Benchmark

US PE / VC Benchmark Commentary: First Quarter 2017

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Overview

US private equity and venture capital funds had a good first quarter in 2017, as indicated by the Cambridge Associates LLC benchmark indexes of the two alternative asset classes. The Cambridge Associates LLC US Private Equity Index® returned 3.9%, slightly lower than its fourth quarter performance. Rebounding from a tough fourth quarter, the Cambridge Associates LLC US Venture Capital Index® returned 3.3%. In the public markets, the quarter was a better period for large caps than small, and the IPO market had a strong start to the year. Table 1 depicts performance for the private asset classes compared to the public markets. Cambridge Associates’ mPME calculation is a private-to-public comparison that seeks to replicate private investment performance under public market conditions.

Table 1. US Private Equity and Venture Capital Index Returns. Periods Ended March 31, 2017 • USD Terms • Percent (%)
Table 1. US Private Equity and Venture Capital Index Returns
Periods Ended March 31, 2017 • USD Terms • Percent (%)

Sources: Cambridge Associates LLC, Frank Russell Company, Standard & Poor’s, and Thomson Reuters Datastream.
Notes: Private indexes are pooled horizon internal rates of return, net of fees, expenses, and carried interest. Because the US Private Equity and Venture Capital indexes are capitalization weighted, the largest vintage years mainly drive the indexes’ performance. Public index returns are shown as both time-weighted returns (average annual compound returns) and dollar-weighted returns (mPME). The CA Modified Public Market Equivalent replicates private investment performance under public market conditions. The public index’s shares are purchased and sold according to the private fund cash flow schedule, with distributions calculated in the same proportion as the private fund, and mPME net asset value is a function of mPME cash flows and public index returns.
* Constructed Index: Data from 1/1/1986 to 10/31/2003 represented by Nasdaq Price Index. Data from 11/1/2003 to present represented by Nasdaq Composite.

First Quarter 2017 Highlights

  • As of March 31, 2017, the private equity benchmark had mixed success against the indexes tracking both large and small public companies in the time periods from one quarter to trailing five years; it outperformed the public markets in all time periods of ten years and longer. Similarly, the venture capital index has only bested all public indexes in the longest time periods listed in the table, struggling to beat the Nasdaq in particular over time periods shorter than 20 years.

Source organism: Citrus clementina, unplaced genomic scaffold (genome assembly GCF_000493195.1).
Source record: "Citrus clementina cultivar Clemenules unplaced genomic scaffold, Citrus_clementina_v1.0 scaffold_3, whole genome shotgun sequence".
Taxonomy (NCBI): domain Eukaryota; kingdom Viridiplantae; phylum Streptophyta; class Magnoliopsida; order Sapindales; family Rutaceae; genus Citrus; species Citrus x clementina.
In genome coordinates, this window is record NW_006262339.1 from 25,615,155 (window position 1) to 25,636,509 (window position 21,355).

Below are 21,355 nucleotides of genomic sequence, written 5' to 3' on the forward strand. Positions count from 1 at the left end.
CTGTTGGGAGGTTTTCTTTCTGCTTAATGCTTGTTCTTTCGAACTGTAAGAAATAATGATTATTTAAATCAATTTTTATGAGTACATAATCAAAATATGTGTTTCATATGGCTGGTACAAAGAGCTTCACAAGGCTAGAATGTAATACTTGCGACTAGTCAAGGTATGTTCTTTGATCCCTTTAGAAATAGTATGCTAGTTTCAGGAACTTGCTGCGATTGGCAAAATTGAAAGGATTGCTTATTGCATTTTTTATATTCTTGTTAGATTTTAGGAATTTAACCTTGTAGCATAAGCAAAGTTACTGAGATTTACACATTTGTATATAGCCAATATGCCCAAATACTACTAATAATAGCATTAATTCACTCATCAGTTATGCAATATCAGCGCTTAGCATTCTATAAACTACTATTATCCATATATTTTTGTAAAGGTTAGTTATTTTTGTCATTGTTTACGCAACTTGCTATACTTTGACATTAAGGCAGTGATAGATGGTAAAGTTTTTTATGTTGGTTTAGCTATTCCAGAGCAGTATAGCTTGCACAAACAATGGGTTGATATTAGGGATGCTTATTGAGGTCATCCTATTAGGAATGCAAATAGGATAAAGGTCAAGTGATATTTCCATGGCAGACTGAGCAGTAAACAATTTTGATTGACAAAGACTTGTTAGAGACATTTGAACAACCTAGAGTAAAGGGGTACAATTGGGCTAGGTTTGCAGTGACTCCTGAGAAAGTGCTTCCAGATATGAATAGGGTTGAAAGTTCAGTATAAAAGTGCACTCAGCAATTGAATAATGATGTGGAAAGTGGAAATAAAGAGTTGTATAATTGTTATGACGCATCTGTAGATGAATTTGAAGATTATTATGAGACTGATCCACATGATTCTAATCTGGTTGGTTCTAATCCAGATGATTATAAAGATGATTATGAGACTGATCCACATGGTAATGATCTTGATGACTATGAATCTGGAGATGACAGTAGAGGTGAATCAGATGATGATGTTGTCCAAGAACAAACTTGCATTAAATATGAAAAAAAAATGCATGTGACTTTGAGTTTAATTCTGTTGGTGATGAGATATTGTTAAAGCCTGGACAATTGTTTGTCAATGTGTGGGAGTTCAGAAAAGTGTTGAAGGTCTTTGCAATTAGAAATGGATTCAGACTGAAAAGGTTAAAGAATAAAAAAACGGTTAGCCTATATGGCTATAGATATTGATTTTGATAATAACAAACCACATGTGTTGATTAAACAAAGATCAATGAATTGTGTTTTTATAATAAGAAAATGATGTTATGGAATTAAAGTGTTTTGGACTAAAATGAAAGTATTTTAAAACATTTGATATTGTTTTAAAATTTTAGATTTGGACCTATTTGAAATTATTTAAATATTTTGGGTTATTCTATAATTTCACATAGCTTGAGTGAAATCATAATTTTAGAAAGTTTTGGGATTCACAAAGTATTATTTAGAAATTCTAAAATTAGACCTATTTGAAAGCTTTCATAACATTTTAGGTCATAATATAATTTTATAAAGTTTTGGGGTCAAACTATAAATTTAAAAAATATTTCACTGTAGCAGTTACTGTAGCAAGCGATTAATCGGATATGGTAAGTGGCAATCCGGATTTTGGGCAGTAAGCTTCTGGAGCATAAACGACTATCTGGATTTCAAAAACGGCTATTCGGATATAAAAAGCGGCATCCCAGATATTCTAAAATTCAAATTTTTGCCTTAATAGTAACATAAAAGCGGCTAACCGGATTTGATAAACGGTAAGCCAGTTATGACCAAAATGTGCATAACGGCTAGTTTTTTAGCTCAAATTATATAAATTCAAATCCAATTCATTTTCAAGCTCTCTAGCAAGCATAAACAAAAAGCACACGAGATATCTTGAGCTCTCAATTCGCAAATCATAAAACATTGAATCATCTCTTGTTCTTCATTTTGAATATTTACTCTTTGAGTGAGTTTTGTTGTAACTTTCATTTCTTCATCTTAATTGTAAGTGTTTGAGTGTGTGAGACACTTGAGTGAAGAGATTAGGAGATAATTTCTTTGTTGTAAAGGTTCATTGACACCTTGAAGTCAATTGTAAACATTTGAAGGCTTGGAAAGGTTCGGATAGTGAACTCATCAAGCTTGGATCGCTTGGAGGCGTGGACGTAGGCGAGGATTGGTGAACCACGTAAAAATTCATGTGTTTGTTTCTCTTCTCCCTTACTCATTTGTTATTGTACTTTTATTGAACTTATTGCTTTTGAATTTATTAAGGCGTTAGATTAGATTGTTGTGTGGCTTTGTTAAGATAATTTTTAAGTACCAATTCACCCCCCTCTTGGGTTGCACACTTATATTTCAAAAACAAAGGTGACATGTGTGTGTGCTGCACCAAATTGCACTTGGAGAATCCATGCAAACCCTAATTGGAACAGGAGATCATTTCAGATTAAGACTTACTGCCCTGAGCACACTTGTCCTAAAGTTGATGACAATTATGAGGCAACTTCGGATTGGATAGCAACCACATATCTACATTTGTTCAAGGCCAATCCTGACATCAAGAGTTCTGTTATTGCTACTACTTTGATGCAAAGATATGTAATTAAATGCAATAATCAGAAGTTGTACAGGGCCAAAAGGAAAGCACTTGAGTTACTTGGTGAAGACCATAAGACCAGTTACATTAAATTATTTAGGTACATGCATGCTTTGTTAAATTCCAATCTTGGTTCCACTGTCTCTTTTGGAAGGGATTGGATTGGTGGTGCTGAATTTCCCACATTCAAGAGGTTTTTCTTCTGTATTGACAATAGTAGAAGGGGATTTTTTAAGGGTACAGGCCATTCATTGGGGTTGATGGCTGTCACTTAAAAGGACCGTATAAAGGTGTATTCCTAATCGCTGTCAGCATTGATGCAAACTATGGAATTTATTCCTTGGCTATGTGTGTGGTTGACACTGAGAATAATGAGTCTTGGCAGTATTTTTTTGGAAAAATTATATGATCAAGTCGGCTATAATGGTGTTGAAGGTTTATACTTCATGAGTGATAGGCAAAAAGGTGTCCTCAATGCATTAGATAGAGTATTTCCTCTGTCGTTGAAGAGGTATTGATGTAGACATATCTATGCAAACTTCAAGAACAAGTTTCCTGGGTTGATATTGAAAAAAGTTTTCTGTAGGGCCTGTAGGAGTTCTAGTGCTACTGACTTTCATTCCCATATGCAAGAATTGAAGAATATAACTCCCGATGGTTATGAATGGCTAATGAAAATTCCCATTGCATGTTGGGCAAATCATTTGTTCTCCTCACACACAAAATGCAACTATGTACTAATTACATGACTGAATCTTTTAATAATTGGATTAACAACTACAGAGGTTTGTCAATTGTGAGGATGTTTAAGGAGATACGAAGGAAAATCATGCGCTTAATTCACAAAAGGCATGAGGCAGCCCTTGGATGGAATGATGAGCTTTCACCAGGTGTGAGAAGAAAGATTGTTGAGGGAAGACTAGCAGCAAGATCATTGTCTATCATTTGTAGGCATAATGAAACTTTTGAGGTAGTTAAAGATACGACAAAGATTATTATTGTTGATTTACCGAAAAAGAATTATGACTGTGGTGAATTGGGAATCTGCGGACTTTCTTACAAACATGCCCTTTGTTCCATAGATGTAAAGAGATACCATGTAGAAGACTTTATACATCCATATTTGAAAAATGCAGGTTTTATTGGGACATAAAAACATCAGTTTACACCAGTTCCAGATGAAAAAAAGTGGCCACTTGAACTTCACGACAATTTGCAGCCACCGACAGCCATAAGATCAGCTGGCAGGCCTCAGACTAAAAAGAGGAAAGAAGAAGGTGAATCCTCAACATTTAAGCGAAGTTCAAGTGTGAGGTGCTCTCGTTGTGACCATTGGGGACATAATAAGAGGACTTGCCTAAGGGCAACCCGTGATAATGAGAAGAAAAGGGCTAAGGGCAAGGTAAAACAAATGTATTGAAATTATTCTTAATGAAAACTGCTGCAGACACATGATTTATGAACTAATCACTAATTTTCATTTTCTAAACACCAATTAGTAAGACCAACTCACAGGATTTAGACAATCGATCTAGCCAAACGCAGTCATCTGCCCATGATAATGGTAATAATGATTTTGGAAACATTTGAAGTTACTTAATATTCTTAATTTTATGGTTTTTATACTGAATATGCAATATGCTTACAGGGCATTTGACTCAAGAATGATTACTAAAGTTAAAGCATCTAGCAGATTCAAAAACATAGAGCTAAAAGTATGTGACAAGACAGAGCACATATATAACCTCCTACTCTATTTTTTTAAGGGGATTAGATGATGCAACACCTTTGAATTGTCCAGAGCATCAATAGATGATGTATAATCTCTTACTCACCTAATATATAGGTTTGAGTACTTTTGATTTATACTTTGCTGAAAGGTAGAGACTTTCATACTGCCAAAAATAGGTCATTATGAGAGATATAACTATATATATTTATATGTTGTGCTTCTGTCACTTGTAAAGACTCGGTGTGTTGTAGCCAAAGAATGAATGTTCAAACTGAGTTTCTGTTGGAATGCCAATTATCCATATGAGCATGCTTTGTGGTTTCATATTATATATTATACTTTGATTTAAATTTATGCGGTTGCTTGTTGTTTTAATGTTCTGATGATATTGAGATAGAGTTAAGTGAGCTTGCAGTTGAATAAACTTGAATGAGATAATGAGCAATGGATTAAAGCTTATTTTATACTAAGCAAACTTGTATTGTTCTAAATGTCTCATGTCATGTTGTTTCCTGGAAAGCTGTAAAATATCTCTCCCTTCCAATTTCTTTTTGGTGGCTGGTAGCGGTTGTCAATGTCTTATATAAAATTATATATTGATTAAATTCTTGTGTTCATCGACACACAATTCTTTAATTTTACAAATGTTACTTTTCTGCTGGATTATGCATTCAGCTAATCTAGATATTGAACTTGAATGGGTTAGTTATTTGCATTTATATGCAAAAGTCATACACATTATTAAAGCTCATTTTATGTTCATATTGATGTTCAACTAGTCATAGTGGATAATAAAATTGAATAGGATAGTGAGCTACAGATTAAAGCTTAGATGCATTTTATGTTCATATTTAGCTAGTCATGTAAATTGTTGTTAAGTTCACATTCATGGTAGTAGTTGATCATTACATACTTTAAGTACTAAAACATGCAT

• Public companies accounted for 13% of the private equity index and almost 15% of the venture capital index. Non-US company exposures in the private equity and venture capital indexes have remained fairly steady, sitting at roughly 17% in the private equity benchmark and about 8% in the venture capital index as of March 31, 2017.

Private Equity Performance Insights

  • As of first quarter, seven vintage years represented at least 5% of the benchmark’s value, with returns for these meaningfully sized vintages ranging from 2.7% for vintage years 2006 and 2008 to 6.2% for vintage year 2012 (Table 2). The seven vintages combined represented 79% of the index’s value at quarter end. Four other vintage years—2005, 2009–10, and 2015—accounted for between 3.4% and 4.8% of the benchmark (for a total of nearly 16%). Performance for these vintages was in line with the index as a whole. The funds raised in the years leading up to the global financial crisis (2005–07) together accounted for about 31% of the index, which was nearly matched by the funds raised in the three years following the crisis (2010–12).
Table 2. Private Equity Vintage Year Returns: Net Fund-Level Performance
Table 2. Private Equity Vintage Year Returns: Net Fund-Level Performance

Note: Vintage year fund-level returns are net of fees, expenses, and carried interest.

  • Five sectors produced strong gains for the 2009 vintage, led by IT and industrials. IT companies dominated the write-ups in the vintage year 2006 funds, which tied with the 2008 vintage for the quarter’s lowest return among the large vintage years. For the 2008 vintage, gains in industrials, financials, and IT were partially offset by write-downs in energy. The top-sized 2007 vintage enjoyed widespread write-ups in all the key sectors.